I grew up with the belief that after partner showed a 6-card major and 15-17ish hcp that 4 of a minor was indeed a cue-bid. I can also see little merit in 5 of a minor being natural. Therefore, I have no objection to the approach Michael Cornell chooses below. After all, it appears our partner has 6 heart cards and 7 which are not hearts… and slam seems a good place to be:

Michael Cornell “6Club-small: There is no way to agree one of my suits and investigate sensibly ( 4Club-small is a cue, 5Club-small  Exclusion Key Card ). So, I bid what I might make.

Opposite the wrong hand, I may have trouble making 5 of a black suit and opposite the right hand i.e. Diamond-smallA and some black honours 7 can be cold but this is not likely. Most of partner’s cards should be in hearts.(but Heart-smallAQ109xx  and a 16/17 count is a 3Heart-small bid,isn’t it ?)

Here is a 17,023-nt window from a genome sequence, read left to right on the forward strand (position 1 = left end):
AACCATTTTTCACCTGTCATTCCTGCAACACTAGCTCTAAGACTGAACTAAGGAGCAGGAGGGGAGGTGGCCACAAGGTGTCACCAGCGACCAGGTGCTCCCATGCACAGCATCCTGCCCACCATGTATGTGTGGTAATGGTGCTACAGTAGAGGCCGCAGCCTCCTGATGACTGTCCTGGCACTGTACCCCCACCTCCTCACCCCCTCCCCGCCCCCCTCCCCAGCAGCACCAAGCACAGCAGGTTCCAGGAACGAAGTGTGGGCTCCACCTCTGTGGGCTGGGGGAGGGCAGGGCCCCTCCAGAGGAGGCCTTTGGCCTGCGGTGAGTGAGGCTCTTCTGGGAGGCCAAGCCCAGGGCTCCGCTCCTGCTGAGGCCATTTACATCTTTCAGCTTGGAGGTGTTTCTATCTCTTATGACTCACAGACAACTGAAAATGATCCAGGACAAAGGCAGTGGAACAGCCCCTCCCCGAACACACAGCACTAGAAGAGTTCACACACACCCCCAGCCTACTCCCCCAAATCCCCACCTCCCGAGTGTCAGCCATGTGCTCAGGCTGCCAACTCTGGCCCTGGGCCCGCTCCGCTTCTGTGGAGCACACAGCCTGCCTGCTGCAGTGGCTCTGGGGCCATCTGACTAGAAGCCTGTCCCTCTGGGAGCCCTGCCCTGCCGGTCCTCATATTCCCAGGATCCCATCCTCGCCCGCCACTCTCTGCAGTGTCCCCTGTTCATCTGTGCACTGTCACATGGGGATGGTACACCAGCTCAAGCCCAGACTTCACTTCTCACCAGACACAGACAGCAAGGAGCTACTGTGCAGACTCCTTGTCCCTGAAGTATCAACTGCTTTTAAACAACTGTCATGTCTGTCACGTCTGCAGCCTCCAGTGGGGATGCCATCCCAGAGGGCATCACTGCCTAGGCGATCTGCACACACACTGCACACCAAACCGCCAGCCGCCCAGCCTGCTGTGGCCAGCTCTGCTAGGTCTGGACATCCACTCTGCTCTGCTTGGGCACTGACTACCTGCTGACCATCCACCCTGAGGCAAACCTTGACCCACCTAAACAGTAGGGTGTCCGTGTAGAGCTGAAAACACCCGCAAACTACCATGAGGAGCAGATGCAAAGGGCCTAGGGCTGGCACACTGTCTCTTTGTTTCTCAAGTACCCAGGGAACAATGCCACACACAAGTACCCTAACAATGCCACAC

This offers the choice of our two suits at a level where we anticipate we would like to be. It also leaves hearts open as the trump suit if partner really does have solid hearts.

The key may be to know how your regular partner would interpret 4Club-small. If you were to sit down opposite 4 of our Panel, it would be a cue-bid whereas the other 4 say it would be natural. My casting-vote (!) would be for the cue-bid. 

So, what would have worked at the table?

South Deals
E-W Vul
A Q J 10 7 2
A J 10 6 5 4
K 9 3
A 5 3
J 10 4
9 8 3 2
W   E
6 4
7 6 2
K Q 8 7 6 5 3
8 5
K Q J 10 9 8 4
A 2
West North East South
Pass 1  Pass 3 
Pass ?